Puppies: The Next Big Invention

Puppies . . . puppies will make them sleep . . .

Sometimes blog posts take on a life of their own, thanks to readers’ comments, and give birth to new blog posts. My recent post about my former employer, The Vindicator, led me to puppies, which led me to nursing homes, which leads me to my inventions.

I was talking about newspapers’ tendency to publish depressing news and the public’s tendency to not ever want to know about these bummers and instead to read about happiness, rainbows, unicorns and teenagers who aren't taking drugs.

My friend Lynn said: "I still like the idea I read about of having a cable channel totally devoted to footage of playing puppies. People could turn the sound off and have it as a screen saver, or they could show it continuously in a nursing home. Who could be in a bad mood watching puppies?"

That is so true. Some nursing homes will get actual dogs and have them around for the old people to play with. My kids played the piano at a nursing home in New Jersey and there was a golden retriever laying there next to a wheelchair and it was just about the sweetest thing. Made me tear up as my son was playing, “Theme from Star Wars.” But having an actual dog in a nursing home means having actual dog emissions and all the work that requires. The Puppies-on-a-Screen is a much better invention.

My husband and I are crazy-good inventors. We’re always inventing things in our minds that could make life on planet Earth way better than it is now. The other night at dinner, my husband invented a restaurant jukebox that you can control with your iPhone. There are a few kinks to work out, including what happens when some jerk lines up a bunch of Captain & Tennille songs. My husband wanted to build in a feature where everyone in the restaurant could vote to remove a song choice from the list, but then we imagined a restaurant full of people furiously poking at their iPhones, trying to stack the vote and get only their songs played.  “No one will be eating,” my daughter said. It didn’t sound at all retro and nostalgic like jukeboxes used to be. The thing started to sound just depressing.

One of my best inventions yet is something similar to what Lynn suggested: A TV channel all to yourself.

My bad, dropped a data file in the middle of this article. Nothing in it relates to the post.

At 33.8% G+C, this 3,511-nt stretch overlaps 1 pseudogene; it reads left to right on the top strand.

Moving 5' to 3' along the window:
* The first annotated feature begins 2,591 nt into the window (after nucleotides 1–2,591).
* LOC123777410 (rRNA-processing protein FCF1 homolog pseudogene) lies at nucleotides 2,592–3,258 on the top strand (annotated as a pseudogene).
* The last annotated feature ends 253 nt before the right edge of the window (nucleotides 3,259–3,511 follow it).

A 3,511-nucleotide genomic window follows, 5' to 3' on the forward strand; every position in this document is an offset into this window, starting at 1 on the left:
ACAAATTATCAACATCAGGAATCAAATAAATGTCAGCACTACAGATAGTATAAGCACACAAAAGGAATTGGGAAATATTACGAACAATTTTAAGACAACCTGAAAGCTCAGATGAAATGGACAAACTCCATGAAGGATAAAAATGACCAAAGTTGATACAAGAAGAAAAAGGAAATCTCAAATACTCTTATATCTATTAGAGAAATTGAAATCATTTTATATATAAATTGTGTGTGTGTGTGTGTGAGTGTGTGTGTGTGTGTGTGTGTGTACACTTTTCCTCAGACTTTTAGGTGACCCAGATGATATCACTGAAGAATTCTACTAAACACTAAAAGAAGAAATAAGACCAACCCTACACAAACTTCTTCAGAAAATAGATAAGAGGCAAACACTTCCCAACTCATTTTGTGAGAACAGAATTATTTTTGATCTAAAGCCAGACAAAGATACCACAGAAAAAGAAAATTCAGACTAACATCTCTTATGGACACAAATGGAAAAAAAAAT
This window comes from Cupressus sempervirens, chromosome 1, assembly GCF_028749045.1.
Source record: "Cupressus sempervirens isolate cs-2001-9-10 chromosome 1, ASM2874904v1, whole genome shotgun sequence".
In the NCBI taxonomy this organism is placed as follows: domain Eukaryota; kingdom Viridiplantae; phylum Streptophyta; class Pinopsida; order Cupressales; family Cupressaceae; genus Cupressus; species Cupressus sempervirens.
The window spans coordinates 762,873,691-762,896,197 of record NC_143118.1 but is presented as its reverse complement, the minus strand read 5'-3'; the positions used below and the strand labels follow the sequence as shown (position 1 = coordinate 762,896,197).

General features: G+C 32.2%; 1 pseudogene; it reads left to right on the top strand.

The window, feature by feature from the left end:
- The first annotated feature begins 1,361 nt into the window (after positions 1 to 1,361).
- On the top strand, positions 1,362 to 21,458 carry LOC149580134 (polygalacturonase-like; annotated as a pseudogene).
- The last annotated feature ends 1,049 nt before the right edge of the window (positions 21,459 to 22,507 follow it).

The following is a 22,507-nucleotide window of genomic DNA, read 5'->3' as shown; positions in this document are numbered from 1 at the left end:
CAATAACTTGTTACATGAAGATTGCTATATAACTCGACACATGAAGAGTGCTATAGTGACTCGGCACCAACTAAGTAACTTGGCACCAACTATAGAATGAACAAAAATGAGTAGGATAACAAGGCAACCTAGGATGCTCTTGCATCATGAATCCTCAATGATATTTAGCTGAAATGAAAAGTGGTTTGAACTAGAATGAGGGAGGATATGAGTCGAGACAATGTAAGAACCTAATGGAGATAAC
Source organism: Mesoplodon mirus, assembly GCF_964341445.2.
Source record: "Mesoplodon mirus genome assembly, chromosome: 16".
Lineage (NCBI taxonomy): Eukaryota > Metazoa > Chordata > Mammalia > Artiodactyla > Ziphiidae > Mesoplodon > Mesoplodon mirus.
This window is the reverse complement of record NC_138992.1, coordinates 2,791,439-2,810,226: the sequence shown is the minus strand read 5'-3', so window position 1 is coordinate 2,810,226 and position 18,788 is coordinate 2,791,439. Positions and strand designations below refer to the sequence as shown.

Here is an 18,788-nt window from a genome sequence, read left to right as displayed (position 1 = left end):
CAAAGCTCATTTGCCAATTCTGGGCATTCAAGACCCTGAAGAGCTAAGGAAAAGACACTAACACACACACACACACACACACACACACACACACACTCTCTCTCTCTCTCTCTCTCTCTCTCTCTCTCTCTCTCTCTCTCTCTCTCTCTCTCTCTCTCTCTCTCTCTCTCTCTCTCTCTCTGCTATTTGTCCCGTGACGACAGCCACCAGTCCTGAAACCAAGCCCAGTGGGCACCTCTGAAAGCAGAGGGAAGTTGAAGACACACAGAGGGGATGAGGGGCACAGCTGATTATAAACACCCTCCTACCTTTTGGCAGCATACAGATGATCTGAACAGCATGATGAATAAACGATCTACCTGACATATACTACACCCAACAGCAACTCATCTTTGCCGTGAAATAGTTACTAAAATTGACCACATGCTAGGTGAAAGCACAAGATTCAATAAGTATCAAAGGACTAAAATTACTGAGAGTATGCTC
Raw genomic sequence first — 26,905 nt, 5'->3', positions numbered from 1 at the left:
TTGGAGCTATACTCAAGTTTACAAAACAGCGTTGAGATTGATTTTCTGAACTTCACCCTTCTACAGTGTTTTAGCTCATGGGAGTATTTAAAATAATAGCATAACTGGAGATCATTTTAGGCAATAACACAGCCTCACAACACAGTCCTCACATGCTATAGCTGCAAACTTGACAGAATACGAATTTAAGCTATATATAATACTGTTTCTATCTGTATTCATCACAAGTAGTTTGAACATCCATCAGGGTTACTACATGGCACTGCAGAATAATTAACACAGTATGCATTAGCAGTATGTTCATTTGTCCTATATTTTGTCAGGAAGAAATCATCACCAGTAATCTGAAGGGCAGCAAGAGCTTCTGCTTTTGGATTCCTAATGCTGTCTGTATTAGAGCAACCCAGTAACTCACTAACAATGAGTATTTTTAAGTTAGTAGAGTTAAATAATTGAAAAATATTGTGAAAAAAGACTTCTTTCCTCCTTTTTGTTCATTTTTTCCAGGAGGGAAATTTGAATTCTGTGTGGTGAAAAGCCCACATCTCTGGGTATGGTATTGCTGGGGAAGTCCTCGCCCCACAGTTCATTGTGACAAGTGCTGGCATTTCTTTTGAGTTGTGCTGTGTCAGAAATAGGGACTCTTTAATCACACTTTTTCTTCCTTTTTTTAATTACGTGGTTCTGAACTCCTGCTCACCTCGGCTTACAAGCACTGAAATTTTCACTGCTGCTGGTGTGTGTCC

Here’s how it works: You get your channel number and because this is going to be so popular your number might be 12 digits. But let’s say you get in early and your channel number is 269. You set the programming for Channel 269 by filling out a survey about what TV shows you like best, what TV shows you like at certain times of the day and night, and what TV shows you don’t ever want to see on Channel 269. Because I’m the inventor, my Channel will be 1, and I guarantee you will never see Housewives of New Jersey or any show with Gene Simmons or any Kardashian on Channel 1. I might program Channel 1 to show old Law & Order episodes during most of the day, Glee and Hoarders during dinner, reruns of all the Thursday night NBC comedies on Wednesday night (because I can’t wait for The Office sometimes; I just can’t wait), and on weekends I’m going to be wanting to see Martin Short in something, whether it be old SNL skits or the Parenthood movies.

“They invented that already,” my husband said, because that’s what he always says when I invent something. “It’s called Tivo.”

No, my invention is personal TV programming, not just recording what you want to watch later and skipping commercials. I’m calling it Personal TV or PTV although when someone else invents it for real I can’t guarantee they won’t call it something more catchy.

I hope they let old people in nursing homes put puppies on their channel. Not just because the news is so depressing, but it’s got to be hard for the average 90-year-old to look at what’s on network TV and how far we’ve come since Elvis was cut off at the waist and Lucy and Desi had those twin beds.

Now that I think of it, Puppies could be the next big hit.

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